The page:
- Make bread crumbs by putting bread in a food processor with a little oil and salt. Spread the crumbs in a thin layer and bake in the oven or microwave for 1 minute on high. Stir and then heat for another 30 seconds until the crumbs are toasted.
Has your soda gone flat? Use it instead of water when making gelatin.
Save the juice from canned fruit. You can make flavored syrup for pancakes, French toast and waffles. Just add sugar, boil to make a syrup, and store it until needed in the refrigerator. You can also dilute the liquid or add to frozen juice concentrate for a refreshing quick pick-me-up. Add the liquid to baked goods or cooked oatmeal for another taste.
Don't toss those extra pancakes or waffles. Reheat them the next day for a quick and easy breakfast. (You can also freeze these for later use.)
Another idea is to spread peanut butter and jelly between two pancakes or melt marshmallows and chocolate in between two pancakes.
Don't throw away leftover dinner rolls, bread crust ends, etc. Instead, grind them for bread crumbs, toast and add the seasoning of your choice. Or toss them in a bag in the freezer to use for stuffing or for feeding birds.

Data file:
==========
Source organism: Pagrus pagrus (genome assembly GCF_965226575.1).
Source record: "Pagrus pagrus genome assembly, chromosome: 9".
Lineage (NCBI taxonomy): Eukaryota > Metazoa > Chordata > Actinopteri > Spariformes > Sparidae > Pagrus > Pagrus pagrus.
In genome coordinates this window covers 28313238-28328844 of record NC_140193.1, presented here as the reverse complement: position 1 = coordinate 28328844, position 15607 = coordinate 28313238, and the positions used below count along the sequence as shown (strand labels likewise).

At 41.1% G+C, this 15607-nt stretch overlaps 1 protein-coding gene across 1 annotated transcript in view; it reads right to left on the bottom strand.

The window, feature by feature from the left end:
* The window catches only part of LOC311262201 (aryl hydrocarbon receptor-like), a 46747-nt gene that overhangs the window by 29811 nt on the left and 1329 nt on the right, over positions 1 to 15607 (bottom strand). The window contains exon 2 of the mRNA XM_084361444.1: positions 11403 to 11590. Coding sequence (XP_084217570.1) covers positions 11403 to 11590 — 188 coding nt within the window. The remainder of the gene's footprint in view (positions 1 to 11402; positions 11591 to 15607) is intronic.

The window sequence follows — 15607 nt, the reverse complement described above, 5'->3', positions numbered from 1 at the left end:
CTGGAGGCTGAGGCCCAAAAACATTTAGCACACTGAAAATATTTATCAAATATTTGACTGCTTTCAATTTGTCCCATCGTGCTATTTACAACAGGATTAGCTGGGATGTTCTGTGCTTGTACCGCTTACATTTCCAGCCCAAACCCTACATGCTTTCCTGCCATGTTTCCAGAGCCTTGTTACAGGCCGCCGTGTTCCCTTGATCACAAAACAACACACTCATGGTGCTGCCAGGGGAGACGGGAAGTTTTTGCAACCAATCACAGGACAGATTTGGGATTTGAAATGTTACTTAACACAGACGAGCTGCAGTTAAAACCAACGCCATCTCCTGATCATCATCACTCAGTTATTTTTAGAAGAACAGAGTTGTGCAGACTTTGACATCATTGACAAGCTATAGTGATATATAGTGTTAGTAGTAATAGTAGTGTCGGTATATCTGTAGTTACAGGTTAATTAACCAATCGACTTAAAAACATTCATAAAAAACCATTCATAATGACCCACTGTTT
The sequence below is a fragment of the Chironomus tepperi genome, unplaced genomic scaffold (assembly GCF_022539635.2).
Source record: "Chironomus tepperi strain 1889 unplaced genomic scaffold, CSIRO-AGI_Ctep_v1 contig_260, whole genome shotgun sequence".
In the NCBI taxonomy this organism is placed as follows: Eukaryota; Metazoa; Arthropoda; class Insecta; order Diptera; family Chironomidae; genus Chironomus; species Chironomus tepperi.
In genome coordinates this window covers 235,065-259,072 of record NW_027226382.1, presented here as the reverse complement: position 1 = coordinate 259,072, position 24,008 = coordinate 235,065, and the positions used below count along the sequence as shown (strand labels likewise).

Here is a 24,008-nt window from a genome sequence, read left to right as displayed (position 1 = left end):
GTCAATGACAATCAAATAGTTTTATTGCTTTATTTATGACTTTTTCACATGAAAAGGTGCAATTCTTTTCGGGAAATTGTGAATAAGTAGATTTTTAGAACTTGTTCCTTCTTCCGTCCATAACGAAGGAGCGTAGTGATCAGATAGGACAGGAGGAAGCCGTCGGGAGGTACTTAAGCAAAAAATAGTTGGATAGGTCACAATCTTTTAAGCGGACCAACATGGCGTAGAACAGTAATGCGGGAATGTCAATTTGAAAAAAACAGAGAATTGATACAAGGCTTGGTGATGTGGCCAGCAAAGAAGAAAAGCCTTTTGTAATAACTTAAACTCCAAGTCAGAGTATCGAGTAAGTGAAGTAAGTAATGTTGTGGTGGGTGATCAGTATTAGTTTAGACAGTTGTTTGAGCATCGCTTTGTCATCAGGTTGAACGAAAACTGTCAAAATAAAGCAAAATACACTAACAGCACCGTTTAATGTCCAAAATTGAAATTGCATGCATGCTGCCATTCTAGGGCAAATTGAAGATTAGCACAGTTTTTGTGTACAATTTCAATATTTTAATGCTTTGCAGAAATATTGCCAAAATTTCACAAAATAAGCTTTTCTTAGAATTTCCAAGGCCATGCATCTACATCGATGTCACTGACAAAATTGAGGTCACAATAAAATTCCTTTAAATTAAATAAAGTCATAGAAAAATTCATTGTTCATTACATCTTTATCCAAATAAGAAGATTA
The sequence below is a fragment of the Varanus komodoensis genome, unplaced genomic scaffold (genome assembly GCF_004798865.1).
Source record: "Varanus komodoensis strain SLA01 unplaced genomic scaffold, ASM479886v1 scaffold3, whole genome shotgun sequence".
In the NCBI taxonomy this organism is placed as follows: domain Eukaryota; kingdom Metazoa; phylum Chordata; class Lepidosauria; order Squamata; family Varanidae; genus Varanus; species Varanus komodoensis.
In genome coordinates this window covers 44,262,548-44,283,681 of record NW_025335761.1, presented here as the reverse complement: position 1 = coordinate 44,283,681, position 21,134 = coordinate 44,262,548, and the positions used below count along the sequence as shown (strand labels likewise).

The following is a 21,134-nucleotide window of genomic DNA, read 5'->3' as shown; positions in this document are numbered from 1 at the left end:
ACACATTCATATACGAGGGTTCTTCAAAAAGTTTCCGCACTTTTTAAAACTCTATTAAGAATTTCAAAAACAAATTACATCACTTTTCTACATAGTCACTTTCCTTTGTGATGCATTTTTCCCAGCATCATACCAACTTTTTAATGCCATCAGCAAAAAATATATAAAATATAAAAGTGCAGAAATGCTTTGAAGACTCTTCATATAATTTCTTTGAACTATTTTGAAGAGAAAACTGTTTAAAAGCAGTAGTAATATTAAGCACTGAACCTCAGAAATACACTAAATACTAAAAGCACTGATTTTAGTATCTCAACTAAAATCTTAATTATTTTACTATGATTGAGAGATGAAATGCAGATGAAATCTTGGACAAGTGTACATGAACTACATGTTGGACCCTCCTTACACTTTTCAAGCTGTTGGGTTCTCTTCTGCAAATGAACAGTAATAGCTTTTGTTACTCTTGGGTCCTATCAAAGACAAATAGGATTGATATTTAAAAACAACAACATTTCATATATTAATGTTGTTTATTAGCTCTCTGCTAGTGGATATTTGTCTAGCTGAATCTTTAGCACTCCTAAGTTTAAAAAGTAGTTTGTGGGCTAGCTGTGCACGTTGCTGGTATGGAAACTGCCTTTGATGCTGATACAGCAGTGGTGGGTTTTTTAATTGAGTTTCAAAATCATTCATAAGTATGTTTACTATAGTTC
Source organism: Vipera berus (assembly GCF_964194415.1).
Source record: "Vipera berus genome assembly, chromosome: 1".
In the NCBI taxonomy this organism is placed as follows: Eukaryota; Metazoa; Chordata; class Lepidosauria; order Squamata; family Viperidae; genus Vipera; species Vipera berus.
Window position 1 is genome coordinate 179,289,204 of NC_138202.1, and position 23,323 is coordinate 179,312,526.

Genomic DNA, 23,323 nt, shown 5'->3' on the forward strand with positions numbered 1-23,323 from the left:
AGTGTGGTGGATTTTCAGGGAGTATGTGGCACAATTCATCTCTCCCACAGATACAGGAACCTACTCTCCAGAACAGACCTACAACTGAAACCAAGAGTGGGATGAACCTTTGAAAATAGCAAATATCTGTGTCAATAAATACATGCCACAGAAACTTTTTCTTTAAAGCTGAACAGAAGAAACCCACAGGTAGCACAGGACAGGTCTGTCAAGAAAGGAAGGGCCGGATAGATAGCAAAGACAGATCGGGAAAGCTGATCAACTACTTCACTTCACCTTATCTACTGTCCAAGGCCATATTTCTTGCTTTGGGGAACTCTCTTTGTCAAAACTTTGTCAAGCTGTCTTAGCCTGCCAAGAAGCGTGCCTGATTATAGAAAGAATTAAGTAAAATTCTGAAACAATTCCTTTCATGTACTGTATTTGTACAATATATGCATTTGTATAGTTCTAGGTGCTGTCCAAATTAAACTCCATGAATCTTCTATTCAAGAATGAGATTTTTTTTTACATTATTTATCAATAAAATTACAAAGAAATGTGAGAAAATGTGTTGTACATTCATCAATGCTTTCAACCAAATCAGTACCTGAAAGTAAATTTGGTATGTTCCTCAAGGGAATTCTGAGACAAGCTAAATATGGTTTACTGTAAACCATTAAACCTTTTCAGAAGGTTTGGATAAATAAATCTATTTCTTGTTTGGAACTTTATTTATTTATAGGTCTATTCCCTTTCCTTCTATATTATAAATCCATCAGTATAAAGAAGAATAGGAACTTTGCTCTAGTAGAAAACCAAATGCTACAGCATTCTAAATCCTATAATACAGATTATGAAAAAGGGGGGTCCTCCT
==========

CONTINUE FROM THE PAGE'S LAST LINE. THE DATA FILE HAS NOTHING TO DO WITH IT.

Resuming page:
If you use those Ramen noodle packets, cut back on the sodium by only using one packet of seasoning for two packets of noodles. Save the extra seasoning packets for seasoning vegetables, noodles, rice, etc.
Save time and energy by boiling more potatoes at one time. Make mashed potatoes as a side dish today and potato salad or home-fried potatoes the second day.
Don't know what to do with those leftover mashed potatoes?
- Combine them with chopped onion and shredded cheese for twice-baked potatoes without all the extra effort.
- Use leftover mashed potatoes to thicken soups and stews.
- Make potato pancakes by adding an egg and two tablespoons of flour to two cups mashed potatoes. Make into patties and fry in a pan with oil, butter, or margarine.
- Saute onion, green pepper, and/or garlic in a little butter. Stir in leftover mashed potatoes. Place in a casserole dish and sprinkle shredded cheese on top. Heat in oven until warmed.
Do you have leftovers from your taco meal? Leftover shredded lettuce and tomatoes make a great salad with the simple addition of carrots and green peppers. Use the leftover ground beef taco meat to make chili, or stir it into canned tomato soup along with a handful of shredded cheddar cheese for a delicious soup.
Spoon leftover taco meat, chili, or even sloppy Joe mix into the centers of a batch of homemade cornmeal muffins. When baked, the batter rises up around the meat mixture for a delicious muffin.
Add a little milk to leftover rice and sprinkle with cinnamon and brown or raw sugar. Serve hot or cold for breakfast.
Use leftovers for an easy lunch the next day. Not only do you save money by not throwing the food out, but you save money by not buying your lunch.
Next time you're tempted to throw away that extra food, save it for a delicious "new" meal. Even if your family hates leftovers, you can be creative. You might even discover a delicious way to remake an entree your family didn't particularly enjoy.
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Copyright © 2008 by Rachel Keller. All rights reserved.